Analysis

Expect More Malpractice Claims After COVID-Fueled Slump

By Cara Bayles
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Law360 (April 10, 2020, 9:52 PM EDT) -- As anxiety over the coronavirus pandemic has caused the stock market to tumble, and efforts to contain it mean shuttering businesses and halting swaths of the economy, professional liability experts who remember the wave of legal malpractice allegations post-2008 are bracing for a new surge in such claims.

"It is clear that the number and severity of claims against lawyers increased after the economic downturn of the [Great] Recession," said Roger Warin, a partner at Steptoe & Johnson LLP. "Having lived through 2008, I would expect something like that will happen here."

Even small, one-off jobs could unravel into malpractice claims from distressed clients, just as they did then.

Take the example of Dechert LLP.

The firm's attorneys were not the ones who swindled real estate investors out of $400 million with false promissory notes in the years leading up to the Great Recession of 2008. And yet, when Marc Dreier's Ponzi scheme collapsed, the global law firm was sued.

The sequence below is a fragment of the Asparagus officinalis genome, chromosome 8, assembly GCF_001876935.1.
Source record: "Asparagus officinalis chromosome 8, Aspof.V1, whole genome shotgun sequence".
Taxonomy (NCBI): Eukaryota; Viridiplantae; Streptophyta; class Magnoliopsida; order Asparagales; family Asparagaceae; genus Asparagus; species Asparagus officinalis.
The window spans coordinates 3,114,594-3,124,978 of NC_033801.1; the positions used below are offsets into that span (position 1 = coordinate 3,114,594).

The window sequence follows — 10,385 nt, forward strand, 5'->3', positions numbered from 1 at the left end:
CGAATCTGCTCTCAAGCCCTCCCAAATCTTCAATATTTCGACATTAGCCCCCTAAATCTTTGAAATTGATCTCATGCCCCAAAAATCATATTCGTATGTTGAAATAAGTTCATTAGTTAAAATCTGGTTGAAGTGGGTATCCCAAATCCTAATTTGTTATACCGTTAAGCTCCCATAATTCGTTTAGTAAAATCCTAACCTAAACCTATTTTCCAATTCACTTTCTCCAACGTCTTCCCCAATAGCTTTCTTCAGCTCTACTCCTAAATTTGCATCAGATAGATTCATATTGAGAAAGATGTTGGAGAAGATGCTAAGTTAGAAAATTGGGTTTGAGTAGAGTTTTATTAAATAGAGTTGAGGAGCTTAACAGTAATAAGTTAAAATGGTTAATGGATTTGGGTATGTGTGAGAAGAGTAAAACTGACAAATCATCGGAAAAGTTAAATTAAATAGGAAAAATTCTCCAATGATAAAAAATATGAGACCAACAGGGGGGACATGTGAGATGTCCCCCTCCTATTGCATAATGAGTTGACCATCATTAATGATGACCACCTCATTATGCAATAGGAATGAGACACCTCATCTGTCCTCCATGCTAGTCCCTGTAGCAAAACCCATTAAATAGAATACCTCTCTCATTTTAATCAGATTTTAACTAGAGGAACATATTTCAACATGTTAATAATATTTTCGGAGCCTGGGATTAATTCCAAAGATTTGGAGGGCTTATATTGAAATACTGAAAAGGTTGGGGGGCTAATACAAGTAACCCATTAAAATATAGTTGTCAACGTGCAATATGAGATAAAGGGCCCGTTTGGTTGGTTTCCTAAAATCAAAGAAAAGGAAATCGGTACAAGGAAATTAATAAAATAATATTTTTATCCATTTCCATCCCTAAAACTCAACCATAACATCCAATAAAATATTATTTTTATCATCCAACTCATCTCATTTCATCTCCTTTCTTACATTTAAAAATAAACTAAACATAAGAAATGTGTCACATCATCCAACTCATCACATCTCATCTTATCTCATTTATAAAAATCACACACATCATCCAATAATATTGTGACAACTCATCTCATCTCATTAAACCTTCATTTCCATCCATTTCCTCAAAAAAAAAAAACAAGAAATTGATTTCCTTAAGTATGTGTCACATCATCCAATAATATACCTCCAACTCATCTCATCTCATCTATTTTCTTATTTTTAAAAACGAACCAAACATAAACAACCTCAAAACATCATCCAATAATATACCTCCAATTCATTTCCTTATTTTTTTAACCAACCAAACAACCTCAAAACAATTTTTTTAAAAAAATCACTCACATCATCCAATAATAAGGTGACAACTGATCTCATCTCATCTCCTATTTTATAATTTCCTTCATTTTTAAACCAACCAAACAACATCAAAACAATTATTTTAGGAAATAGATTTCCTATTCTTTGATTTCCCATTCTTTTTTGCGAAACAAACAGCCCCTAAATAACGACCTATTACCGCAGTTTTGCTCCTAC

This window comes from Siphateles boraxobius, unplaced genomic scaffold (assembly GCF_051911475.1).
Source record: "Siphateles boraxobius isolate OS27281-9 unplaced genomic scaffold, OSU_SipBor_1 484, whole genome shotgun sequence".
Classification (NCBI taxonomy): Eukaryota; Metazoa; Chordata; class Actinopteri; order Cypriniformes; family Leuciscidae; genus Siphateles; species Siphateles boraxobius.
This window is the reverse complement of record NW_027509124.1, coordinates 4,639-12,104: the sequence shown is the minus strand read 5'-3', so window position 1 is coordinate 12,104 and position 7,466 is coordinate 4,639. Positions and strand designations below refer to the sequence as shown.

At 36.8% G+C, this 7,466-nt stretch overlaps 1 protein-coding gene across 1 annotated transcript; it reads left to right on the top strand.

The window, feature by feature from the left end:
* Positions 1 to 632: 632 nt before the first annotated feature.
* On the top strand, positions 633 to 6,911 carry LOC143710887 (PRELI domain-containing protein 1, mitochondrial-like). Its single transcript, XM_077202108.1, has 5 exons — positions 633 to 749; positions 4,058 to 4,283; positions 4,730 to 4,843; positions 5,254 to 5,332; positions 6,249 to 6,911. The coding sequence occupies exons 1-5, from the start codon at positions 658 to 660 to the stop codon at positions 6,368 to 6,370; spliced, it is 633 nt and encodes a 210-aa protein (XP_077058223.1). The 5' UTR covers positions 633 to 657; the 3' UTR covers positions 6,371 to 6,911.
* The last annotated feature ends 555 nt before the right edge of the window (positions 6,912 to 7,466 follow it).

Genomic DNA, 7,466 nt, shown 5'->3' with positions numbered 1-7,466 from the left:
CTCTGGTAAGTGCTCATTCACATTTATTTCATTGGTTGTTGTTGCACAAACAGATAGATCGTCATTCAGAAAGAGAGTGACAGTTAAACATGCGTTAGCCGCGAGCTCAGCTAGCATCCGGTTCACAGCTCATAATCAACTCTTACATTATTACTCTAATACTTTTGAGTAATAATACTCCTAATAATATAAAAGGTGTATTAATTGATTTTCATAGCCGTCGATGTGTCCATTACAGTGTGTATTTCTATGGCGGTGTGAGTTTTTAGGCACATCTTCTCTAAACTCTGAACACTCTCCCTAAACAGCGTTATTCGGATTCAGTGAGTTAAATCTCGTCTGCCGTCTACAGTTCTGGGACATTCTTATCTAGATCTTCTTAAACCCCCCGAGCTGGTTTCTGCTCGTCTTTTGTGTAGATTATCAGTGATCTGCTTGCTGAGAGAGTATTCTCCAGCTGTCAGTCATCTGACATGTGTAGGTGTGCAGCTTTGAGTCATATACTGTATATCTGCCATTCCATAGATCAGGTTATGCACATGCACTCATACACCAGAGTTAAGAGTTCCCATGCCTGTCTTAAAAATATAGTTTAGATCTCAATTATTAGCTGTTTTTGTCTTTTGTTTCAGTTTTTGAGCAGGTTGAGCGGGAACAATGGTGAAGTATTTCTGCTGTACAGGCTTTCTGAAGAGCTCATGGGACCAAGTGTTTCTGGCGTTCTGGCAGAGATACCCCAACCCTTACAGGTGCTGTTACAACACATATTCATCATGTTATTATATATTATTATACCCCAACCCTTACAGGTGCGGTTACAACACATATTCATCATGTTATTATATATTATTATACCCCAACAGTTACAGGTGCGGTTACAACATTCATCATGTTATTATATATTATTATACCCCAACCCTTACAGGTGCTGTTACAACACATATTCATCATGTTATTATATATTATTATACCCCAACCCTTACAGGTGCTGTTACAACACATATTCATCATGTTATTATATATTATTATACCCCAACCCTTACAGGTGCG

Dreier, founder of the Park Avenue law firm Dreier LLP, claimed he was representing billionaire real estate mogul Sheldon Solow, who was looking to sell short-term, high-interest notes, drawing investors like Fortress Credit Corp. But before it would sign a $50 million loan, Fortress required that Solow hire independent counsel to review the loan documents.

Dechert took the job, and found that the deal's terms were fair and binding. But once it came to light that the signatures on the paperwork were forged by Dreier, Fortress sued Dechert for legal malpractice. Eventually, an appellate court sided with Dechert, finding in a 2011 decision that Fortress was not Dechert's client and that nothing suggested the law firm "was a knowing participant in the fraud."

But Dechert was hardly the only law firm blamed for losses in the wake of the Great Recession.

As the economy tanked, lawyers began filing more insurance claims, according to an American Bar Association survey of the largest legal malpractice carriers. The total number of insurance claims for the five practice areas most vulnerable to client litigation — personal injury, real estate, family, bankruptcy and estate law — nearly doubled in the four years after 2005, hitting 9,509 claims in 2009.

Expect another wave of legal malpractice claims in the wake of the coronavirus-fueled economic slump, as both individual clients who've been laid off and corporations that are hit potentially turn on their attorneys, according to Jonathan Bruno, a partner at Rivkin Radler LLP.

"They may be disgruntled, not necessarily because of the lawyer's wrongdoing, but because of the situation," he said. "I do think there are going to be people who will view this as an opportunity to make claims and try to collect some money, unfortunately."